Congressman Brendan Boyle
By Ray O’Hanlon
One is a possible future Speaker of the House of Representatives.
The other is a rising star on Capitol Hill, and for sure in Irish America.
Representatives Joe Crowley and Brendan Boyle are jointly introducing a bill before Congress that will make it easier for newly-minted American citizens to vote.
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It’s a simple enough idea, but in an time when there are accusations of attempts to suppress voting across the nation’s political landscape, the move could be a little more politically complicated than it might first appear.
Boyle, a Democrat from Philadelphia, and Crowley, that party’s House Chairman, are sponsoring the Citizenship Empowerment Act.
The legislation would require that all newly sworn-in U.S. citizens be provided voter registration forms at naturalization ceremonies.
Currently, according to a release from Rep. Boyle, only some state and local election officials provide such materials to newly sworn-in citizens.
The proposed act, H.R. 3113, would require officials to provide voter registration forms in the citizenship packets provided to all newly sworn-in U.S. citizens, and allow election officials to set up informational tables outside naturalization ceremonies.
“The right to vote is the foundation of our democratic system. We should make it easier, not harder, for citizens to vote or register to vote whenever possible,” said Congressman Boyle.
“We should do all we can to provide all citizens a fair opportunity to participate in our democracy – and in fact encourage them to do so – regardless of the location they happen to be naturalized as a U.S. citizen.
“The first step of a truly representative democracy is participation. I am proud to introduce this legislation with Joe to cap off Immigrant Heritage Month and commemorate July Fourth.”
Congressman Crowley is very much on the same page.
“We should do everything within our power to make it easier for Americans to vote, as that is the fundamental tool to ensuring a more perfect union,” said the New Yorker.
“Newly sworn-in Americans have demonstrated their commitment and dedication to our country, and they are often eager to make their voices heard. Providing voter registration forms at naturalization ceremonies would go a long way into making that a reality.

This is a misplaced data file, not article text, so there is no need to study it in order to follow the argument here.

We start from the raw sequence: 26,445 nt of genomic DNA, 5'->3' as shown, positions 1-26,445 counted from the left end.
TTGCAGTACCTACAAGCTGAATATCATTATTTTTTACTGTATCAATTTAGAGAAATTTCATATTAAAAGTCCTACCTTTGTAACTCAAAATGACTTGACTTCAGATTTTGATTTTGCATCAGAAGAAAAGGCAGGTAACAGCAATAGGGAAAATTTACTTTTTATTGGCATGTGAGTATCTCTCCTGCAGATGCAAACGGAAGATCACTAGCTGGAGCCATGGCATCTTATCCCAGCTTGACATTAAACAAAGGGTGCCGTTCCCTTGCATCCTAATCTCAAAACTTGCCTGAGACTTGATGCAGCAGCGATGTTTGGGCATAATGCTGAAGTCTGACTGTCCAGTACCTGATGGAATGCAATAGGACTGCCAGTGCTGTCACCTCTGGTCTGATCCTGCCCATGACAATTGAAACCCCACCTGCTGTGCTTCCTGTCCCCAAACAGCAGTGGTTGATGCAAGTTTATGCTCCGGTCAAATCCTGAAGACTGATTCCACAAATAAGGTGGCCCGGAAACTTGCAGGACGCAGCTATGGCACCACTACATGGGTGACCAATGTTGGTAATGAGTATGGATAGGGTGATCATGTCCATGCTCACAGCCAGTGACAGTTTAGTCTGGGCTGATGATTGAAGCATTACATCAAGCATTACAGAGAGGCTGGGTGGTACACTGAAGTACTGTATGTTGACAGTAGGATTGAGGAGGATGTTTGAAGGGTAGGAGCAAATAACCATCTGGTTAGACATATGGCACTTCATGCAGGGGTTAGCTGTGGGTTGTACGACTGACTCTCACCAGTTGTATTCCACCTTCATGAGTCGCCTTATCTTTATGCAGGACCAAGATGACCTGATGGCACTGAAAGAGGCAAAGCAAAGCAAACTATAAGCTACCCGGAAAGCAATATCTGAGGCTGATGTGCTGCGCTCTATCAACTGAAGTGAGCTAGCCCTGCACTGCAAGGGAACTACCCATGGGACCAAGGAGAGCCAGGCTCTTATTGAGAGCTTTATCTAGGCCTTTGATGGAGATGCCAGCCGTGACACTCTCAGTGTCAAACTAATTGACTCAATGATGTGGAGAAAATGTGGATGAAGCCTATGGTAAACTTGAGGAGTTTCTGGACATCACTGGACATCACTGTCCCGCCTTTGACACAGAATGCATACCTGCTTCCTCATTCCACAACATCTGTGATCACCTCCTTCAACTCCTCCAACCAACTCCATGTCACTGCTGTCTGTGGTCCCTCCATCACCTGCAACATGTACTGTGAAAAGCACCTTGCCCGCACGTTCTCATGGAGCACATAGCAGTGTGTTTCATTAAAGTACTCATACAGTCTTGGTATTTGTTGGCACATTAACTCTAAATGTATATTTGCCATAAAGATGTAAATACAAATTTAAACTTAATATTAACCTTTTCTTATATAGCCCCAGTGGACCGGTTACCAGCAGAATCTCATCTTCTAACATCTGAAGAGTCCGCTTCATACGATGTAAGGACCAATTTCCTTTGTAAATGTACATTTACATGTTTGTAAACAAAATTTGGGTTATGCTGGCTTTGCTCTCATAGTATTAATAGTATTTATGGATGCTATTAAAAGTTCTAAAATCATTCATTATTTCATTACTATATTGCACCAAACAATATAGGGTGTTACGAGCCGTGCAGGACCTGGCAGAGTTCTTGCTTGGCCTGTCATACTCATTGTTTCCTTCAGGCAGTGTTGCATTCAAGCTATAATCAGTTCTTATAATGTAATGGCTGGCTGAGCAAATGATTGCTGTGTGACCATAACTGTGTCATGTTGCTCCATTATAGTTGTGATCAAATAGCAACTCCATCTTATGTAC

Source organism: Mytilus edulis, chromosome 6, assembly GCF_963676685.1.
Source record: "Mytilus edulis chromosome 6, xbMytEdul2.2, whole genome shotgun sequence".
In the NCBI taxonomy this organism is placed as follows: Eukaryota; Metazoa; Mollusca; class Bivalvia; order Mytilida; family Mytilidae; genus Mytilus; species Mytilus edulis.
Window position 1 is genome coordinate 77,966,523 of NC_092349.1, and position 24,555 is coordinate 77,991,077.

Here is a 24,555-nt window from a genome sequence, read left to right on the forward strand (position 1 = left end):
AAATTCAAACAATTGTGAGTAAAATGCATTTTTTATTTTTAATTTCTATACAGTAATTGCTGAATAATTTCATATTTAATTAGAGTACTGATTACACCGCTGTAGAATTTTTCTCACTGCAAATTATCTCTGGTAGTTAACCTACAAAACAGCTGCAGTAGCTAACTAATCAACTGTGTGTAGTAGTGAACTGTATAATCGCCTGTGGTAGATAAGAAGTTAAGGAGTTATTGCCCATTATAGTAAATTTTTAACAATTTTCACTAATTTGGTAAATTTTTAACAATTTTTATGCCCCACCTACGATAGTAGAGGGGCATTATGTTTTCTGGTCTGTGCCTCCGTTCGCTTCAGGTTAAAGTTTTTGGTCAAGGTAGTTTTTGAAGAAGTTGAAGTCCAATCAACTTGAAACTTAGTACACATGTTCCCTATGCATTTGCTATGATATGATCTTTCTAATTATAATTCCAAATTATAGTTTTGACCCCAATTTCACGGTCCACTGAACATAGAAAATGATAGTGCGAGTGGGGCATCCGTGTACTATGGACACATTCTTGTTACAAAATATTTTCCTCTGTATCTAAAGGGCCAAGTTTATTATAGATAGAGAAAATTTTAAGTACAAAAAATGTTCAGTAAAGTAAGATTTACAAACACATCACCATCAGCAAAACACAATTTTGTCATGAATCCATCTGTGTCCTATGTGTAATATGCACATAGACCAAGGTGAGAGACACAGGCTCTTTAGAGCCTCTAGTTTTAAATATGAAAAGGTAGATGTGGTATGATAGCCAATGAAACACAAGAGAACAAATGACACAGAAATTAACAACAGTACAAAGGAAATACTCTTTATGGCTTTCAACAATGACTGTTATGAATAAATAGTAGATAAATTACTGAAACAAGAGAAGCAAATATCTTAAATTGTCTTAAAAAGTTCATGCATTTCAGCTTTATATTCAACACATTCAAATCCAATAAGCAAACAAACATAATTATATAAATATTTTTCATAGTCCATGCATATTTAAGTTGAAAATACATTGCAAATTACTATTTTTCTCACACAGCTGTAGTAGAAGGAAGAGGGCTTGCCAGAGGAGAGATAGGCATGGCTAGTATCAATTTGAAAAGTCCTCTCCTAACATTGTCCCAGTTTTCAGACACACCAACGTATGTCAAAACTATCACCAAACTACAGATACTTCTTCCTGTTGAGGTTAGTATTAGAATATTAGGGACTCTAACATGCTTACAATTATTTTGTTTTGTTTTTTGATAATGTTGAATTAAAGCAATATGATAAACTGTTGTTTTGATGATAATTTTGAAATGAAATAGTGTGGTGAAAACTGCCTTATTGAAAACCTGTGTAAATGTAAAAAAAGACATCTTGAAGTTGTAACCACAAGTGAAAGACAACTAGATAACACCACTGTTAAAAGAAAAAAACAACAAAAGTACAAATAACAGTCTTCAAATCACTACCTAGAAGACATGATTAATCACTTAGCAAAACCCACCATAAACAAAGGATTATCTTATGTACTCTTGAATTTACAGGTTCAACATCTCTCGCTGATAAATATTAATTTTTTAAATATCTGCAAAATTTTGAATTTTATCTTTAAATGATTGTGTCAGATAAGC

“I applaud Congressman Boyle for his leadership on this important issue and hope my colleagues will be inspired by the Independence Day holiday to support this legislation.”
Crowley is the fourth-highest ranking member of the House Democratic leadership.
Providing a new citizen with a voter registration form at a naturalization ceremony is currently allowed, and in fact conducted in some states, but it is not required by federal law, Rep. Boyle’s release pointed out.
“This is an obvious disparity, wherein one new U.S. citizen can be sworn-in at one location and immediately given the opportunity to register to vote, while another may have to jump through multiple hoops to track down the necessary paperwork,” it stated.
The idea for the legislation was first expressed to Congressman Boyle by Philadelphia election official, Lisa Deeley, who had received the suggestion at a town hall-style community meeting.
Congressman Boyle, noted the release from his office, is the son of an Irish immigrant and has been an outspoken advocate for protecting and expanding voting rights, both in the Pennsylvania state legislature, and the U.S. Congress.
Separately, and on his own, Congressman Crowley has unveiled legislation that would grant legal residency to all those who served at Ground Zero after the September 11 terrorist attacks but are currently undocumented.
Providing green cards to individuals who rushed to help at our nation in its time of need was the right thing to do, Crowley said.